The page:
Published Report Describes 3 Cases Of H7N9; Researchers Developing Quick Test, Vaccine

A new report by a team of Chinese researchers describing the cases of three people who died of the H7N9 avian flu strain in China “was published Thursday in the New England Journal of Medicine along with a commentary from American health officials, who said the disease ‘raises many urgent questions and global public health concerns,'” the New York Times reports. “So far, the disease has killed 10 people in China and has sickened more than 20 others in the last two months, and new cases are reported every day,” the newspaper writes (Grady, 4/11). USA Today reports the CDC “activated its Emergency Operations Center at Level II, the second-highest level of alert.” The CDC on Thursday received a sample of live H7N9 virus from China, which CDC Director Thomas Frieden said should help researchers develop a quick test within a week, the newspaper reports (Weise, 4/11).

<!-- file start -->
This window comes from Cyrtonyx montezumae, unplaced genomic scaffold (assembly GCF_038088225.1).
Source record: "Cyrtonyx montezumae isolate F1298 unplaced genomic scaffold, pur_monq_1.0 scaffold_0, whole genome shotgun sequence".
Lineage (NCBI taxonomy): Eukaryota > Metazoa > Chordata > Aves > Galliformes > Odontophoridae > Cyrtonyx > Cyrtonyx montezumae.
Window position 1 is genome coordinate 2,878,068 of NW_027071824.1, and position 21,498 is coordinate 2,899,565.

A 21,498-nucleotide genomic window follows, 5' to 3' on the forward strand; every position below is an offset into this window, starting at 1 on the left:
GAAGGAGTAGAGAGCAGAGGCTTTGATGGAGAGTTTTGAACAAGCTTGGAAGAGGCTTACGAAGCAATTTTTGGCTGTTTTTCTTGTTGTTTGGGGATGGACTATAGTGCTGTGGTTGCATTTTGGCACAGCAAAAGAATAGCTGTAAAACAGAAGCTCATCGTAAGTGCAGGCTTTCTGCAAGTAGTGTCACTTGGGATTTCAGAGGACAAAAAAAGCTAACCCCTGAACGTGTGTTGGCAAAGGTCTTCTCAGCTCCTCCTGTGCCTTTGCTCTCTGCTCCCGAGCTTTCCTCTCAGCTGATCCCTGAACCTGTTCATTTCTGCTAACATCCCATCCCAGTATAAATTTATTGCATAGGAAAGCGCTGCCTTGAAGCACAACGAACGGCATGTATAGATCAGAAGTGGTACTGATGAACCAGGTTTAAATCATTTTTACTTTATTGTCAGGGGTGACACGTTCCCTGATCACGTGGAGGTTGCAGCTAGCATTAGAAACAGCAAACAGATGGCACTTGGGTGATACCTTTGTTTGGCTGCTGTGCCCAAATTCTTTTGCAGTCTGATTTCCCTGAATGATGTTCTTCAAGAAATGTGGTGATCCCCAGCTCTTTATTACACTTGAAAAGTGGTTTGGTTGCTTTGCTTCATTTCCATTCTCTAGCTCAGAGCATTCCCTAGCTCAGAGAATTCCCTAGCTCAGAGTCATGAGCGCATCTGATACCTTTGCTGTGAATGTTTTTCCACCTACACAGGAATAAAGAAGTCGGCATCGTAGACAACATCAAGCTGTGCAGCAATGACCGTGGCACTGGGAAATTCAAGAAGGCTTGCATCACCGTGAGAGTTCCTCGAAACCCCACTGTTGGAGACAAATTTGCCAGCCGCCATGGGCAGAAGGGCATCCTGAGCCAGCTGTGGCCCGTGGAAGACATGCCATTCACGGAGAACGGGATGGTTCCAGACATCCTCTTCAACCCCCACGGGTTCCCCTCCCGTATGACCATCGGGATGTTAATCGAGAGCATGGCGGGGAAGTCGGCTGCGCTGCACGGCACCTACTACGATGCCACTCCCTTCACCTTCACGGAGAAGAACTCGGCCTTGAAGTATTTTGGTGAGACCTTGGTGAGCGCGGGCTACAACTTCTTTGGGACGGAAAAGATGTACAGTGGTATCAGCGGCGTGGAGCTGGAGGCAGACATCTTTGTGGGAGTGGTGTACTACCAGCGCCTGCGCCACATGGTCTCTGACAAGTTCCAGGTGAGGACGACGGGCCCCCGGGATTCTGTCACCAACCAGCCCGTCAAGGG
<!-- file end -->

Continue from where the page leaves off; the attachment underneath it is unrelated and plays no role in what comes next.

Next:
However, “[d]eveloping a vaccine to protect people from the new H7N9 flu virus … could prove to be especially difficult,” the CDC experts said in the NEJM commentary, the Wall Street Journal notes. “Vaccines against H7 avian flu viruses that have already been studied haven’t produced a strong immune response in humans, they wrote,” the newspaper states, adding, “And like any new vaccine, it would likely take many months to produce and distribute, they wrote, adding ‘extensive efforts’ to develop vaccines are under way” (McKay, 4/11). Reuters reports that “government-backed researchers had already begun testing a ‘seed’ strain of the virus made from the genetic code posted on the Internet,” but even that version would take months to produce (Steenhuysen, 4/11). According to Science, “researchers are guardedly optimistic: There is no persuasive evidence that the virus spreads between people, an ability it would need to set off the next flu pandemic” (Cohen et al., 4/12). PRI’s “The World” examined the Chinese government’s response to the outbreak and how social media is addressing the novel virus (Magistad, 4/11).

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